Public health is awash with debate. Are some things too personal to talk about? Is treatment our choice or does it belong in the gift of the experts? Some of us take for granted issues which others struggle all their lives with…which is where SICK! Festival aims to step in and raise awareness.
Exploring the complexities of health, mental or physical, and the people it affects, the event has in previous years centred in Harpurhey. This year it expands to other locations around Manchester, including Salford Quays and St Peter’s Square. Involving a community of artists and medical professionals – from researchers and public health workers to visual artists and performers – it employs media such as dance, theatre, and spoken word to address issues in engaging and powerful ways. Thus the 2019 theatre piece Baby Fever asked if traditional milestones such as buying a house, getting married and having a baby are outmoded as measures of success, societally. In Dying Together, meanwhile, audience members were invited to participate in a thought exercise in which situations involving mass death are reflected on.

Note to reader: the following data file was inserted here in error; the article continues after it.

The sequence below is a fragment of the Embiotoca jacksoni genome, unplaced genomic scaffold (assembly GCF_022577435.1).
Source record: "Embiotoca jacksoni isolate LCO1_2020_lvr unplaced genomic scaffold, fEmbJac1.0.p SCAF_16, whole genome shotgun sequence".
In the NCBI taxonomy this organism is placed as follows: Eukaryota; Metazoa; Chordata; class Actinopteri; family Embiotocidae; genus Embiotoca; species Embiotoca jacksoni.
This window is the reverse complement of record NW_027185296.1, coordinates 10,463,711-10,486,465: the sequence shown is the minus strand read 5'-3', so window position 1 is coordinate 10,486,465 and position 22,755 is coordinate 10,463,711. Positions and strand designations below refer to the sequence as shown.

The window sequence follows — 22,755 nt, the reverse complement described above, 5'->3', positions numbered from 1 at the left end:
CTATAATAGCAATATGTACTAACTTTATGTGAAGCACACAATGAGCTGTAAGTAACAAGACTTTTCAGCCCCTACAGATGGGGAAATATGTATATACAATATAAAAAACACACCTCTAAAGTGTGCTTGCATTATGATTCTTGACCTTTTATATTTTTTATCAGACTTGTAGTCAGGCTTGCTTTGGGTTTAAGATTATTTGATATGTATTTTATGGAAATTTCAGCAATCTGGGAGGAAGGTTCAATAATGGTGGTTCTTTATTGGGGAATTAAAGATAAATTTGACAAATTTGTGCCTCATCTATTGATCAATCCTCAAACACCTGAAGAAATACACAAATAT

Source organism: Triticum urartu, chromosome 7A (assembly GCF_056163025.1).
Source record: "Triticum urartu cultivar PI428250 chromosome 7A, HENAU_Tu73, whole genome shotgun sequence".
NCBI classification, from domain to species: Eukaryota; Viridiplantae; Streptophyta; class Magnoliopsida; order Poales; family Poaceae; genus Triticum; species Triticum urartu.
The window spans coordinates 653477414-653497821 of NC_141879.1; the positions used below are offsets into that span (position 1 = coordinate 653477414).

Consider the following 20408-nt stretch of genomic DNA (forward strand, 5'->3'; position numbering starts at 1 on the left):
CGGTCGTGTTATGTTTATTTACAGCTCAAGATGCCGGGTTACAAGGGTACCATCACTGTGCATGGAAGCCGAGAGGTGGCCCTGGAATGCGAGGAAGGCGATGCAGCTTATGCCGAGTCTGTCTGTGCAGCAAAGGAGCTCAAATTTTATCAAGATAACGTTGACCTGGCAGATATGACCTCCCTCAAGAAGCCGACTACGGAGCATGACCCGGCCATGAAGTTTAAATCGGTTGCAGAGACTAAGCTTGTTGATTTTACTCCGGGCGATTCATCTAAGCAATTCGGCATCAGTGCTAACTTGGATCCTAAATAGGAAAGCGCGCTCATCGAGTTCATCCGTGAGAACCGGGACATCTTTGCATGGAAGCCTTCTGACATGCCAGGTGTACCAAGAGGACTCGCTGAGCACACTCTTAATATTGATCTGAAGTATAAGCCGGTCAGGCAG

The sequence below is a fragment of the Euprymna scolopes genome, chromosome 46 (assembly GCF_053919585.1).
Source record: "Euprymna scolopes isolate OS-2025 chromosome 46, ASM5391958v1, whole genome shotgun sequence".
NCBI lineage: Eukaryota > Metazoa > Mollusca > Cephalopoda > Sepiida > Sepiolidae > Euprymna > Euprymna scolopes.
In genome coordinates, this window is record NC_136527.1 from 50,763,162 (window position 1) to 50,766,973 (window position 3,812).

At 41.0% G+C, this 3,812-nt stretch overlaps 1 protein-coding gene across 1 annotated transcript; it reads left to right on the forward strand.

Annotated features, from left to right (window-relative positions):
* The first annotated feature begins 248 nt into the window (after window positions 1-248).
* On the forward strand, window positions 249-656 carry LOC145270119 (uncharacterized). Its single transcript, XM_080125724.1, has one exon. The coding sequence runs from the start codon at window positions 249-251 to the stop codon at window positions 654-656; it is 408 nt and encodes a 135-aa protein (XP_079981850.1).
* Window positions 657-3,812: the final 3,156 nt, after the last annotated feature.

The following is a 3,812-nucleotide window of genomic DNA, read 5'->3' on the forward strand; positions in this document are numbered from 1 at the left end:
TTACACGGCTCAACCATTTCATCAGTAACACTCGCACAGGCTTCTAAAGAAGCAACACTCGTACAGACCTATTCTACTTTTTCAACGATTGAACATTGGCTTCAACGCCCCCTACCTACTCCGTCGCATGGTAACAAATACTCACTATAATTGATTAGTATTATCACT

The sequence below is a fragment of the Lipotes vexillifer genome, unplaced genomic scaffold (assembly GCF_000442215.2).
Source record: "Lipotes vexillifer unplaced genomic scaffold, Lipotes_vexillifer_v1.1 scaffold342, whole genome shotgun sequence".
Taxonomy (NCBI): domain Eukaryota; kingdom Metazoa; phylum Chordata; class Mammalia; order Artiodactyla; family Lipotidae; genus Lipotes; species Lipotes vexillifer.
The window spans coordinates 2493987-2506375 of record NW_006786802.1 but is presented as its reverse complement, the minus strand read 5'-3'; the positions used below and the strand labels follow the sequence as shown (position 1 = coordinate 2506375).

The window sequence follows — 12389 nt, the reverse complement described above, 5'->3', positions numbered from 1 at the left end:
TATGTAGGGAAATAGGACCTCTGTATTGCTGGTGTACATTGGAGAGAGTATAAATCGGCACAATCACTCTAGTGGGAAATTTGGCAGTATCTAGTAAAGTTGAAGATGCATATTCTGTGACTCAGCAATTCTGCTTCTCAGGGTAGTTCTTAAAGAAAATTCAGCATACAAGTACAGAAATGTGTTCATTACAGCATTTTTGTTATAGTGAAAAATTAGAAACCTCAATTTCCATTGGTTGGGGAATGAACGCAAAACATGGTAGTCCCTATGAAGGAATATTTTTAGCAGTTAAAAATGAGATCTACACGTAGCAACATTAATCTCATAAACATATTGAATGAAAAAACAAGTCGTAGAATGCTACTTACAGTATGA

Originating in Brighton the festival grew from a contemporary performance space…founders Helen Medland and Tim Harrison were already presenting artists’ work but were not satisfied with their reach.
“We had an exciting program, but we were both frustrated about presenting work that seemed to just connect with the usual artsy crowd,” says Harrison, the festival’s creative director.
“We were thinking about the shit stuff that happens in life and death, and how we survive it,” says Medland. “I guess we were wondering if there was a way to bring our kind of artistic practice together with the things that are important to people, and the stuff that we’re often not very good at talking about: mental health, dementia, aging, adolescence, sex, gender, identity.”
The evolution of SICK! over the past decade has been guided by the communities around it, to ensure that it brings the most important and relevant issues into the conversation: “People who are personally affected,” says Harrison. “People from healthcare, from charities, academics. All of these different voices. We’re thinking about how we can bring them together.”
“For an artist to sit in their studio and just think about their own experience, or imagine what other people’s experiences are…[that] isn’t really what we’re about. When artists are making work we want them to be exploring people who’ve got that real lived experience.”